MARK COLVIN: The marketers of Canberra are so sick of bad publicity that they’ve offering people 500 free trips.
There is a catch, though.
The people who win the weekend away will have to talk about their short break on social media.
This report by Martin Cuddihy begins with the Scottish-American comedian Craig Ferguson interviewing the Australian actor Guy Pearce.
CRAIG FERGUSON: Am I wrong about Canberra?
GUY PEARCE: No, no, no.
CRAIG FERGUSON: Right.
GUY PEARCE: There’s a lot wrong about Canberra but you’re not wrong about Canberra.
CRAIG FERGUSON: I was kind of concerned that perhaps I would lose my loyal of Australian, well a couple of Australian people that watch the show.
I’ve never been to Canberra, you’ve been there?
GUY PEARCE: I have actually, yes. I went, we filmed there once.
CRAIG FERGUSON: Yeah, Kylie Minogue? Yeah she’s Australian. I think she’s from Canberra.
GUY PEARCE: I think she is from Canberra.
CRAIG FERGUSON: I think she is from Canberra.
GUY PEARCE: She’s not actually and she’d hate you for saying that.
CRAIG FERGUSON: Oh would she? Somebody’s from Canberra.
GUY PEARCE: Well people usually from Canberra deny they’re from Canberra.
MARTIN CUDDIHY: That exchange on The Late Late Show caused an uproar, at least it did in Canberra.
Craig Ferguson later apologised to Australia and to Canberra for his remarks – as did Guy Pearce.
So, is the city that’s been described as “Dubbo with politicians” really that bad?
The head of Australian Capital Tourism, Ian Hill, doesn’t think so.
IAN HILL: Well we think Canberra is one of the best kept secrets in Australia. We think we’ve got fantastic experiences here from our national attractions and the arts and culture with a really good food and wine scene.
GUY PEARCE: Despite all those attractions, Australian Capital Tourism still feels it has work to do, and so the marketing body is giving away free holidays.
(Except from advertisement)
ANNOUNCER: We’re looking for 500 people, just like you, to send on a free weekend to Australia’s capital – accommodation, activities, meals, the lot. You can take a friend, your partner or your whole family.
MARTIN CUDDIHY: So what’s the catch?
In order to win, you have to blog, tweet, sign-in and post on Facebook about your experiences in Canberra.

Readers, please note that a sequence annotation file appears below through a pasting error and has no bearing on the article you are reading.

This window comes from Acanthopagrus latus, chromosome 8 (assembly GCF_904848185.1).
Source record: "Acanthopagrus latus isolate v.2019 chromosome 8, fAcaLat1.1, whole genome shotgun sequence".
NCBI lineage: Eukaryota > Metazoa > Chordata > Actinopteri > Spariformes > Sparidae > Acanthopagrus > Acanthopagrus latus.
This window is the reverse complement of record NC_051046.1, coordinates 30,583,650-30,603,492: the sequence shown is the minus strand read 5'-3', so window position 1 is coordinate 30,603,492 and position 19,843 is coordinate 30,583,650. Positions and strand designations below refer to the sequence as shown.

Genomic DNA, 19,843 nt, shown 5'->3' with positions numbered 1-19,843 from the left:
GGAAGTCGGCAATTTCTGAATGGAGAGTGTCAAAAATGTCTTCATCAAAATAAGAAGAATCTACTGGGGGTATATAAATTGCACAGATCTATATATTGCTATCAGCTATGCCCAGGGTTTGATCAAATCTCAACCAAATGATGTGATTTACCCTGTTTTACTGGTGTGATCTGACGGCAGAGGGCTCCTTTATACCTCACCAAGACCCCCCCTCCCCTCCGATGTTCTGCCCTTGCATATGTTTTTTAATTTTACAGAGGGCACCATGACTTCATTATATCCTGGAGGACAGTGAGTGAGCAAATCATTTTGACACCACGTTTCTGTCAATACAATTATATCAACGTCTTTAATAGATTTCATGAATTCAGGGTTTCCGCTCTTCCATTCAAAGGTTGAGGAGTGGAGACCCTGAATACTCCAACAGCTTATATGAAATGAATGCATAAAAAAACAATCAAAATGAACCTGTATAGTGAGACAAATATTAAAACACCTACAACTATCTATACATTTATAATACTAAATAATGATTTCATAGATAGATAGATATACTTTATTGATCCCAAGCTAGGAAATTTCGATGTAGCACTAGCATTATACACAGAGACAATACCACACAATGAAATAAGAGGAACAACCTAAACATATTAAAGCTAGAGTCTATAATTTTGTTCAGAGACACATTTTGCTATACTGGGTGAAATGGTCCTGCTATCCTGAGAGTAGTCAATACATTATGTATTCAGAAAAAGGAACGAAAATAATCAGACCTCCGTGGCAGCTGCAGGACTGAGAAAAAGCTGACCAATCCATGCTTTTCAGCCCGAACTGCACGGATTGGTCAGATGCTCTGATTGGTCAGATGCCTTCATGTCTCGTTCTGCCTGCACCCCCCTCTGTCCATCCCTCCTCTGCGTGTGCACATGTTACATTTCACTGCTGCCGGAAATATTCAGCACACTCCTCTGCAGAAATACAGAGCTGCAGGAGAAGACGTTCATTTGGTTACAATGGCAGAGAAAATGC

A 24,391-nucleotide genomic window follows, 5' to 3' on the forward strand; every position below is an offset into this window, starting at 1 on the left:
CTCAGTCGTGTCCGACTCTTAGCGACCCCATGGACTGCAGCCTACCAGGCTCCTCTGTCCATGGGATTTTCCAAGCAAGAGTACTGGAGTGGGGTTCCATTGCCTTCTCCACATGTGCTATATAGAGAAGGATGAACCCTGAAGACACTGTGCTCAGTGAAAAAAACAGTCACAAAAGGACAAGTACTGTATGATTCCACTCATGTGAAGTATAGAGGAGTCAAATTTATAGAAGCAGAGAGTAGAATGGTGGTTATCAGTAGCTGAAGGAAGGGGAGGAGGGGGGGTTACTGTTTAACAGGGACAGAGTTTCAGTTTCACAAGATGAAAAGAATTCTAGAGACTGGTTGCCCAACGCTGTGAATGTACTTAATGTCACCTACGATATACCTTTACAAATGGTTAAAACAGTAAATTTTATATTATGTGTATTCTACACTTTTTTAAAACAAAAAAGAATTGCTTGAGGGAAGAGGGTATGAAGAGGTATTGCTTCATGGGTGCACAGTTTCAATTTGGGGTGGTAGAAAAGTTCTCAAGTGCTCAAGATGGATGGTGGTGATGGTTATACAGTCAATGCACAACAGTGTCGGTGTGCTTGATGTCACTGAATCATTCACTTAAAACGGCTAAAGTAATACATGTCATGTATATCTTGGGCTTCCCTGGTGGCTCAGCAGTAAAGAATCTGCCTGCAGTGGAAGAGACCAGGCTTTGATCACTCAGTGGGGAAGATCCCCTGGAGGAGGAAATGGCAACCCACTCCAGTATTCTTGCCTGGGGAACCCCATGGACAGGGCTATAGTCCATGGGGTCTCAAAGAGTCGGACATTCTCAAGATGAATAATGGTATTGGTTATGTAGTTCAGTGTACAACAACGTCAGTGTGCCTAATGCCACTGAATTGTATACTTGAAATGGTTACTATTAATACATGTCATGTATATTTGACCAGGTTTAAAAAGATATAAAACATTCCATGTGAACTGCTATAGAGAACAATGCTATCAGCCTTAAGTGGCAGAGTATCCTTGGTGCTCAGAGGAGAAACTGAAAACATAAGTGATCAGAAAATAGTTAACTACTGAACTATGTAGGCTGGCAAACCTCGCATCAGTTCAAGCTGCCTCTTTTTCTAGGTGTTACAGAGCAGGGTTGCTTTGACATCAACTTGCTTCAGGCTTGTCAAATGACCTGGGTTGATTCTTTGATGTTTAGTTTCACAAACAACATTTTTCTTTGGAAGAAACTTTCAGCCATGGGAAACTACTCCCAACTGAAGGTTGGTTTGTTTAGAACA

Are you playing with fire asking them to use social media to comment on their holiday?
IAN HILL: We’re confident here that we’ve got a good offering, and to be honest, people can use social media now or write letters to the editor whenever they came down.
So we think we can show them some good experiences and a good time, particularly based on the things they like to do.
MARTIN CUDDIHY: Social media isn’t exactly an easy beast to control.
Qantas found that out the hard way late last year, when it asked people to tweet using the hashtag #qantasluxury.
Some of the more memorable responses included.
TWEET 1 (voiceover): #QantasLuxury is getting from A to B without the plane being grounded or an engine catching fire.
TWEET 2 (voiceover): #QantasLuxury is a massive executive bonus while your workers starve and your former customers choke.
MARTIN CUDDIHY: The editor in chief of media and marketing website Mumbrella is Tim Burrowes.
TIM BURROWES: Worst case scenario is that someone goes and has an absolutely appalling time and writes about it and it gets picked up. You know, so the negative experience goes viral.
With this one, some of the control you can kind of put in is who you actually choose to participate in the first place. You know, you can’t control what they say but you can certainly see the sort of tone they have chosen to speak in in the past.
MARTIN CUDDIHY: Ian Hill from Australian Capital Tourism believes the campaign will change a few Canberra stereotypes.
IAN HILL: We’re looking to create an open forum and community of advocates around the nation’s capital because it is everyone’s capital. So we’re hoping to, through the tourism experience, have people start the conversation and almost reinvent the narrative around Canberra which I think has been lost over the years.
MARTIN CUDDIHY: Tim Burrowes says this ploy isn’t too risky but you can never be too sure.
TIM BURROWES: One of the great things Canberra has going for it is low expectations. So, you know, low expectations when people are going in and then hopefully give them a pleasant surprise when they get there, surprise them with what there is to do.
So, you know, from that point of view it’s actually probably a lot easier to achieve than if people go in, you know, expecting the most amazing few days of their lives.
MARK COLVIN: Mumbrella editor in chief Tim Burrowes. Martin Cuddihy was the reporter.